Types of Graphs in Data Structure & Applications

A graph is a non-linear structure comprising nodes and edges. It can include a finite or infinite set of nodes held by an edge connecting a pair of nodes. Data structures are an essential part of any coding concept; thus, having a firm grasp of different types of graphs in data structures can assist you through complex real-world problems.

In today’s world, data is power. Thus, organizing data efficiently for easy access is essential for any programmer. Knowledge of data structures and its variety of graphs empowers your coding skills to target real-world problems and effectively deliver its solutions.

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Let’s take a look at different types of graphs commonly used in data structures and how they are applied in real life.

Types of Graphs in Data Structures 

A data structure is a practical data storage standard for all languages, such as python graph data structure or java graph data structure. Mastering all types of graphs should be a priority for anyone aspiring to study data structures. Since graph theory has many real-life applications, they become vital in data structures.

The various types of graphs in Data structures can be listed below:

1. Null Graph

As the name suggests, the null graph is empty; in other words, it is a graph with no edges. It only consists of isolated vertices in the graph with a vacant edge set.

2. Finite Graph

If the number of edges and nodes consists of a finite number in a graph, then the graph is known as a finite graph.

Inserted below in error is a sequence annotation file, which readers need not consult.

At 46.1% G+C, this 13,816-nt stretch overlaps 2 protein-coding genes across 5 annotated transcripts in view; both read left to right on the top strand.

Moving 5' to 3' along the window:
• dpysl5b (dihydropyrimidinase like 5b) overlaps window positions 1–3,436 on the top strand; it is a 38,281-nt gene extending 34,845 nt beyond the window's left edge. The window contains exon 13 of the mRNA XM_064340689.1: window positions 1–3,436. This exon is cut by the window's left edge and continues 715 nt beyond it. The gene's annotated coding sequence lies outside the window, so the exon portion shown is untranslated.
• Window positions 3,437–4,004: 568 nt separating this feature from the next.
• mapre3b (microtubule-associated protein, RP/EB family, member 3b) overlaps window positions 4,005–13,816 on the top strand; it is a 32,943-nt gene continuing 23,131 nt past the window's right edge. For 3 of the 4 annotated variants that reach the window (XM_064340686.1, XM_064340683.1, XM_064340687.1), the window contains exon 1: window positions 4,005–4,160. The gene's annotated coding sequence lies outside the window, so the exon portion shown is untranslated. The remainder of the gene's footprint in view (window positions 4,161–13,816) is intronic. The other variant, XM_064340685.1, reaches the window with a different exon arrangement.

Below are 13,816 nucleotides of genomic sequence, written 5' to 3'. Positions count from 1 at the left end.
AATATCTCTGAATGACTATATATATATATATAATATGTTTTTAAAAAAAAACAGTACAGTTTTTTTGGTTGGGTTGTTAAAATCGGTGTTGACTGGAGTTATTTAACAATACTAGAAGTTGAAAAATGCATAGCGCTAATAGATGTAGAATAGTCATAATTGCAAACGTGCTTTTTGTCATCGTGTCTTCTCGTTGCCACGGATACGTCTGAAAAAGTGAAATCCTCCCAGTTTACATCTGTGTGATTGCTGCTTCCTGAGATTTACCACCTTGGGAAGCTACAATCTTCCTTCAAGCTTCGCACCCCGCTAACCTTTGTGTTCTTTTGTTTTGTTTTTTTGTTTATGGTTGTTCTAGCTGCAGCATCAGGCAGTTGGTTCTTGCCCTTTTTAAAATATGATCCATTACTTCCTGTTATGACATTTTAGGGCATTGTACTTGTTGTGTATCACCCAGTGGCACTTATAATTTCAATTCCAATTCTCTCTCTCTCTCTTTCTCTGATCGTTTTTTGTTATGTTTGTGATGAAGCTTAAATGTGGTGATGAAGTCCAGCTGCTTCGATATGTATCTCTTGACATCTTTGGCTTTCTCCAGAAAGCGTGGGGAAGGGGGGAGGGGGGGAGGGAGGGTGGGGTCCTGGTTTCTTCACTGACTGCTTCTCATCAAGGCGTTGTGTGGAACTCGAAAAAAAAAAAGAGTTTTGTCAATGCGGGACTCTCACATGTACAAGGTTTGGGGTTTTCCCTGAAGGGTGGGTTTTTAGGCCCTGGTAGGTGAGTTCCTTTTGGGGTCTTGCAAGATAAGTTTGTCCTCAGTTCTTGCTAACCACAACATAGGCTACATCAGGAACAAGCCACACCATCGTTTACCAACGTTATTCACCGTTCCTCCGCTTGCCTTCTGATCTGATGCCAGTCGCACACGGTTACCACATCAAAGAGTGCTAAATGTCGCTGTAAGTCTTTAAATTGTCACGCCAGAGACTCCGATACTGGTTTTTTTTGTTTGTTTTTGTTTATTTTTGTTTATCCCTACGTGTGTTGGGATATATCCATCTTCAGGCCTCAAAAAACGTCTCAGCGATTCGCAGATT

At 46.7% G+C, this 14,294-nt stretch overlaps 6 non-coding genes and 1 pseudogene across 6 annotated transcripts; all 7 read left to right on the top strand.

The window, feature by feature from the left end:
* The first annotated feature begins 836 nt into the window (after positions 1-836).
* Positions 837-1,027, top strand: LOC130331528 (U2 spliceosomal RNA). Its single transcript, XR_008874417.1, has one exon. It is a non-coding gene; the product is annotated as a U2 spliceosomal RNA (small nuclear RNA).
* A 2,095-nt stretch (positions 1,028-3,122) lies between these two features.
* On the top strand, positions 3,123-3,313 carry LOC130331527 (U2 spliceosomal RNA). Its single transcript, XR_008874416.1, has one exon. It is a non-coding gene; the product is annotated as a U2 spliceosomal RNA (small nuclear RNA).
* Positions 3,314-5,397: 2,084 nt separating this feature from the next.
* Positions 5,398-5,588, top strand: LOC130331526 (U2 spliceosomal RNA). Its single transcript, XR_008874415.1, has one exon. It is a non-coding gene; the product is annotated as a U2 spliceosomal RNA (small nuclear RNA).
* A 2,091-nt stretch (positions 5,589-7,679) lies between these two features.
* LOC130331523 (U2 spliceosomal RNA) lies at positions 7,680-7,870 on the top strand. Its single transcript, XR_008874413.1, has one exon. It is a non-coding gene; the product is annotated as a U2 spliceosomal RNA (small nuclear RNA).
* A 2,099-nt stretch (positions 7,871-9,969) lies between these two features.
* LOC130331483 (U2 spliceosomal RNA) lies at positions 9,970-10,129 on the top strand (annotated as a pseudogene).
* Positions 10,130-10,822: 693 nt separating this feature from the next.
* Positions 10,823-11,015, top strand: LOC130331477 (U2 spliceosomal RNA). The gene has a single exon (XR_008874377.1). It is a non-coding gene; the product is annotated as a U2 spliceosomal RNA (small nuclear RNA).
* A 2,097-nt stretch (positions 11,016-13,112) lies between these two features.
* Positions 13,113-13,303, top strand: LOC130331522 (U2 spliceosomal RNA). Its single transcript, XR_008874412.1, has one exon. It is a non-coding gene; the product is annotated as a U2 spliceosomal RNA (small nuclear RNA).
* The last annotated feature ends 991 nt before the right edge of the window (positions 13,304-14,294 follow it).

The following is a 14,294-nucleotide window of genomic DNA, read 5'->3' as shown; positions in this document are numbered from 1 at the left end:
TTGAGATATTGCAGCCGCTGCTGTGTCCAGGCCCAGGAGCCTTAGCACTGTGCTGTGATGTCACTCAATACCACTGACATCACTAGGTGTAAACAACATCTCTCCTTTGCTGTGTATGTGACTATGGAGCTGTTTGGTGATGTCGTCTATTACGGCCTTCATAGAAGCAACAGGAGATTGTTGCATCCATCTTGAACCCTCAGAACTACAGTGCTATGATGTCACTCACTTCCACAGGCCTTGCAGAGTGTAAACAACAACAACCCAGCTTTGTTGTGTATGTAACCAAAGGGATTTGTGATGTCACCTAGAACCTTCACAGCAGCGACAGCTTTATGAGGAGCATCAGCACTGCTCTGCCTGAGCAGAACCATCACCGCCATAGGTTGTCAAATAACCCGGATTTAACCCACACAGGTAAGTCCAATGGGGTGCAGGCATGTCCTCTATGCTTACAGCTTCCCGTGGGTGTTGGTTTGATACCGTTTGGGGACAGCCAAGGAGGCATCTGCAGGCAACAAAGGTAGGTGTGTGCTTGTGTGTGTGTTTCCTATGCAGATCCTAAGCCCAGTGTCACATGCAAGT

3. Infinite Graph

If one cannot put a finite number to the number of nodes and the number of edges in a graph, the graph is known as an infinite graph. Infinite graphs are uncountable, which means you cannot count the number of nodes or edges in this type of graph. 

4. Simple Graph

A graph is said to be simple when there is only one edge between a pair of vertices. Thus, two nodes are connected by one edge in a graph, which can identify a definite relationship between them. 

5. Multi Graph

If a pair of nodes is connected with multiple edges in a graph, then the graph is known as a multi-graph. A multi-graph does not consist of self-loops. There are two kinds of edges that can exist in a multi-graph. They are:

  • Parallel Edges

Edges that run parallel, like two parallel roads going from one source to the same destination, are known as parallel edges.

  • Loop

This is an edge whose source and destination vertices are the same.

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6. Directed Graph

A graph is said to be directed if all the edges present between two nodes or vertices have a defined direction. A directed graph is also known as a digraph. We can determine the starting and ending node by looking at a directed graph. Remember, all the edges in a directed graph must be directed to be called a directed graph.

7. Non-Directed Graph

A graph is said to be a non-directed graph if it is hard to identify the starting and ending node by looking at its edges. Just like a directed graph, the edges have to be non-directed for it to be called a non-directed graph. 

8. Connected Graph

A connected graph is a graph where at least one path exists between all nodes. In simpler terms, if you start from a node in a connected graph, you should be able to visit every node present in the graph. Hence, there should be at least one path for every node. 

9. Disconnected Graph

In this type of graph, no edge exists between a pair of nodes or vertices. Thus, unlike connected graphs, reaching all the nodes from just any vertice is not possible.  If any pair of vertices do not have a path between them, it is called a disconnected graph.

10. Complete Graph

A graph is only considered complete when an edge exists between every node, meaning an edge will connect all the vertices in the graph. A complete graph on n vertices is denoted as Kn, and the number of edges in the graph is nC2.